The ants of the Neotropical genus Myrmelachista Roger comprise 69 described species and subspecies (Bolton et al. 2006). These are poorly studied inconspicuous species which dwell in trees, nesting in bark and crevices (Longino 2006).

The importance of larval descriptions to ant systematics and phylogeny has been emphasized and discussed in a number of sources (Wheeler and Wheeler 1976; Schultz and Meier 1995; Pitts et al. 2005; Fox et al. 2007). Of the approximately 12,600 known species of ants (Agosti and Johnson 2010), the larvae of only 7% are presently described and a variable amount of information was given in these descriptions (see Wheeler and Wheeler 1976 and references therein). Among these, the larvae of two species of Myrmelachista were partially described by Wheeler and Wheeler (1953).

The present study stands as part of a series of more recent studies on ant larvae aimed at reducing this gap in knowledge. The researchers hereby present a detailed description of each immature stage of the workers of Myrmelachista catharinae Mayr (Hymenoptera: Formicidae) with the aid of light and scanning electron microscopy.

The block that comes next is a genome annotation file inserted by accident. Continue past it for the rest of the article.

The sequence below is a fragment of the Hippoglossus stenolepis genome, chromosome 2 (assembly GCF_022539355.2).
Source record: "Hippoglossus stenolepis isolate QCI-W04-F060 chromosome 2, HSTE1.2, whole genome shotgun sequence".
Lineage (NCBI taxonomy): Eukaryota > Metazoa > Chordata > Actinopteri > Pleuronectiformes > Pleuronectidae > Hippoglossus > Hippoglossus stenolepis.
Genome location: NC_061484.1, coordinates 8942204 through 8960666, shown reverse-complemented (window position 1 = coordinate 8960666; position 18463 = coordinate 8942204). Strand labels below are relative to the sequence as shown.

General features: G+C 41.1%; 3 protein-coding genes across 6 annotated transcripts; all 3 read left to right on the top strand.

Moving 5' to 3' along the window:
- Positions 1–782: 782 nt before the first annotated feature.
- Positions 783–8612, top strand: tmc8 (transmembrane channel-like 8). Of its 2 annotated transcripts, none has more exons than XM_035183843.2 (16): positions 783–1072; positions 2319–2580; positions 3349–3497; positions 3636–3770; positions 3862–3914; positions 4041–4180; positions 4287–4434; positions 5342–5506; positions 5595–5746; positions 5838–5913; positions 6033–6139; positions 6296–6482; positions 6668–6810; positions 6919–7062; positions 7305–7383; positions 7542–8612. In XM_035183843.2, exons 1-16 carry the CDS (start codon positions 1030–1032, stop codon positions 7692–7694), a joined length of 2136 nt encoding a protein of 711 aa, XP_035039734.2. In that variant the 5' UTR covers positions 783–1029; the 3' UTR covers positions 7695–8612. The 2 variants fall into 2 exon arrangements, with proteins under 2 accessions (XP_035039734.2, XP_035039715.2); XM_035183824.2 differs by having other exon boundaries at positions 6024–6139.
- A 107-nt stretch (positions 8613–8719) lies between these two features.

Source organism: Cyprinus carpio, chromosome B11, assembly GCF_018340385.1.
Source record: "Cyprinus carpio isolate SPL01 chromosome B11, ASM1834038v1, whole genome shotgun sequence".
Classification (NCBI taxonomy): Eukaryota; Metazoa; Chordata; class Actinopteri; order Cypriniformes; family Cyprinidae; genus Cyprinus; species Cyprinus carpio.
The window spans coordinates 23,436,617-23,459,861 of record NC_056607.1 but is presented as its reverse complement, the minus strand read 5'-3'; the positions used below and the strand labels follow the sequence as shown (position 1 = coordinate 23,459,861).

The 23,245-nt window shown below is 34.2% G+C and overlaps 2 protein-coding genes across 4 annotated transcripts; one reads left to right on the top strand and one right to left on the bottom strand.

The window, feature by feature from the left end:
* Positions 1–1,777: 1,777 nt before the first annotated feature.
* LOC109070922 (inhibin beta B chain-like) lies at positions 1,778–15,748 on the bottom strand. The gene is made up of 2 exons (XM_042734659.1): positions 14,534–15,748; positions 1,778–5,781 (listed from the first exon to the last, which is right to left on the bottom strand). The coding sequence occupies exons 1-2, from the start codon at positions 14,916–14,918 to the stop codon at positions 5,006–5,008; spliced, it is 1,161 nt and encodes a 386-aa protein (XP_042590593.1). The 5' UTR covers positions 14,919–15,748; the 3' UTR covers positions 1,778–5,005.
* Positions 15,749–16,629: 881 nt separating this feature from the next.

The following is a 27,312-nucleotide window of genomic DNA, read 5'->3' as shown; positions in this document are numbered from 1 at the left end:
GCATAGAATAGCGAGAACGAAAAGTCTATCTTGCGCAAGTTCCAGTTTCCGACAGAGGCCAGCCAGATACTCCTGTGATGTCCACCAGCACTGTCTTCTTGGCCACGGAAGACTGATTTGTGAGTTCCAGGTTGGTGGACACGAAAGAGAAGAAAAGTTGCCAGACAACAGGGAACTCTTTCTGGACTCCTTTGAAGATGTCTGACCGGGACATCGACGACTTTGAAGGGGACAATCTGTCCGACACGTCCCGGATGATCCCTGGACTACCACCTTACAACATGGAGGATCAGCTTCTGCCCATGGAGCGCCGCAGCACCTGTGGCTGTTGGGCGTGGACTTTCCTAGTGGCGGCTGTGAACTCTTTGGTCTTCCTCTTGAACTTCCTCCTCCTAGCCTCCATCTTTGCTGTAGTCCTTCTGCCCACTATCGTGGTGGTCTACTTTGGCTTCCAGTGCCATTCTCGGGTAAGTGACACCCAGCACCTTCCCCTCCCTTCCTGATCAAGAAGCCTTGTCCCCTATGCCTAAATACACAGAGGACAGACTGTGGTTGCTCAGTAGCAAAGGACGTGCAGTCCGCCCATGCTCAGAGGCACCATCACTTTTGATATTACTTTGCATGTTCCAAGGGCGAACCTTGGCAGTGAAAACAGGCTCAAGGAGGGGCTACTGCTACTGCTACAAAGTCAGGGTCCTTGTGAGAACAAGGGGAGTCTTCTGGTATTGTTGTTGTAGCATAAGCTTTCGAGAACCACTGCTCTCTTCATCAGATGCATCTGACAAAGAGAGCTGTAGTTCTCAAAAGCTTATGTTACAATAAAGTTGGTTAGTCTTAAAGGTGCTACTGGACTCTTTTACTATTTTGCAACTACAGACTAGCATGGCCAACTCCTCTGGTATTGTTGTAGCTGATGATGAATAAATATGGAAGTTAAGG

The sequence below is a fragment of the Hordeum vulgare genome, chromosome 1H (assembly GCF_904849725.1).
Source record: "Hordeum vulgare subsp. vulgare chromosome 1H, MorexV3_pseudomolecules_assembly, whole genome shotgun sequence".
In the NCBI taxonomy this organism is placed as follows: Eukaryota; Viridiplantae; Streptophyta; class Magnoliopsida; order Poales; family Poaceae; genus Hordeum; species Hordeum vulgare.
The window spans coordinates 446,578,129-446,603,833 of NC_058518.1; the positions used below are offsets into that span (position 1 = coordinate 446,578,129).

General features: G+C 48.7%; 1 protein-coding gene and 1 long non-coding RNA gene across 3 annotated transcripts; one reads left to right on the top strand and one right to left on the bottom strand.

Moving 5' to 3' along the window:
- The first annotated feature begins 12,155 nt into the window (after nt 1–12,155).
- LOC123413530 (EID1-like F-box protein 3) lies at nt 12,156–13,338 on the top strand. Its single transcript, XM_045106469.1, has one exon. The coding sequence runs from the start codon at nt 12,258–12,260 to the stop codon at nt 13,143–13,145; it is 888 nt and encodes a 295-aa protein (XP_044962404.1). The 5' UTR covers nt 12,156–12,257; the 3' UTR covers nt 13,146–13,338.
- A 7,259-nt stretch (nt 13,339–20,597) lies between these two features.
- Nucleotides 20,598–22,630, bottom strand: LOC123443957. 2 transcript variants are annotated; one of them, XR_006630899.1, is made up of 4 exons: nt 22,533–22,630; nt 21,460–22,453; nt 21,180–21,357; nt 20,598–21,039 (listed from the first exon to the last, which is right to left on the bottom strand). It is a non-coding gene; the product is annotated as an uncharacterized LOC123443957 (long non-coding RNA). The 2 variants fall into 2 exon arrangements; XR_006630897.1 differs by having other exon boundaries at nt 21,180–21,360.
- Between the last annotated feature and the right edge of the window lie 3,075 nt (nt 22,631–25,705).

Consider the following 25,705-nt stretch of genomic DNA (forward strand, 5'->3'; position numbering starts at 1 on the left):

Materials and Methods

The methods described here are similar to those described in previous studies (e.g. Solis et al. 2010b, 2010c), and are repeated here for clarity.

Obtaining Samples

Nests of M. catharinae were obtained in 2008 in the municipality of Mogi das Cruzes (23° 29′ 26.4″ S, 46° 11′ 60.6″ W), São Paulo, Brazil. From these colonies (n = 9) preimaginal forms were obtained that were used in the descriptions of M. catharinae. It should be noted that the colonies did not present any apparent production of reproductives at the time of collection.